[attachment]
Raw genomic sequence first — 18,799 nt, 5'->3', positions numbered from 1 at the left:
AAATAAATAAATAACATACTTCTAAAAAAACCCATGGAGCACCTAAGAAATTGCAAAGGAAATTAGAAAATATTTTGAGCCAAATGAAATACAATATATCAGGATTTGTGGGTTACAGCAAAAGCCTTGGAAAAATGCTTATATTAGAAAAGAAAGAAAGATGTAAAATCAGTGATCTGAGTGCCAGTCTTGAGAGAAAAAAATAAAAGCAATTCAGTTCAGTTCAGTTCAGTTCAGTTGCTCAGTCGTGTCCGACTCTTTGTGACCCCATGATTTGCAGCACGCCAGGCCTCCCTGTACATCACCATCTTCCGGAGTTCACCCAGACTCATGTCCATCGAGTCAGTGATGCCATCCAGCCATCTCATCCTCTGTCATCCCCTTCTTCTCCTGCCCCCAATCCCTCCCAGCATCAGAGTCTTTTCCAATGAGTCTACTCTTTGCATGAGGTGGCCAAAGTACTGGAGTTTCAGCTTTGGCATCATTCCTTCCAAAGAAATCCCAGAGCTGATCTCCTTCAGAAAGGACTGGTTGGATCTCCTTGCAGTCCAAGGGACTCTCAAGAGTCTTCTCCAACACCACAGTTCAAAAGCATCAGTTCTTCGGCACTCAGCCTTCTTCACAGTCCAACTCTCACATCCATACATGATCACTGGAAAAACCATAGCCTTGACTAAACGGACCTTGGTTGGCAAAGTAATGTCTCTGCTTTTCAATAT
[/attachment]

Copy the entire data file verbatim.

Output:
Raw genomic sequence first — 18,799 nt, 5'->3', positions numbered from 1 at the left:
AAATAAATAAATAACATACTTCTAAAAAAACCCATGGAGCACCTAAGAAATTGCAAAGGAAATTAGAAAATATTTTGAGCCAAATGAAATACAATATATCAGGATTTGTGGGTTACAGCAAAAGCCTTGGAAAAATGCTTATATTAGAAAAGAAAGAAAGATGTAAAATCAGTGATCTGAGTGCCAGTCTTGAGAGAAAAAAATAAAAGCAATTCAGTTCAGTTCAGTTCAGTTCAGTTGCTCAGTCGTGTCCGACTCTTTGTGACCCCATGATTTGCAGCACGCCAGGCCTCCCTGTACATCACCATCTTCCGGAGTTCACCCAGACTCATGTCCATCGAGTCAGTGATGCCATCCAGCCATCTCATCCTCTGTCATCCCCTTCTTCTCCTGCCCCCAATCCCTCCCAGCATCAGAGTCTTTTCCAATGAGTCTACTCTTTGCATGAGGTGGCCAAAGTACTGGAGTTTCAGCTTTGGCATCATTCCTTCCAAAGAAATCCCAGAGCTGATCTCCTTCAGAAAGGACTGGTTGGATCTCCTTGCAGTCCAAGGGACTCTCAAGAGTCTTCTCCAACACCACAGTTCAAAAGCATCAGTTCTTCGGCACTCAGCCTTCTTCACAGTCCAACTCTCACATCCATACATGATCACTGGAAAAACCATAGCCTTGACTAAACGGACCTTGGTTGGCAAAGTAATGTCTCTGCTTTTCAATAT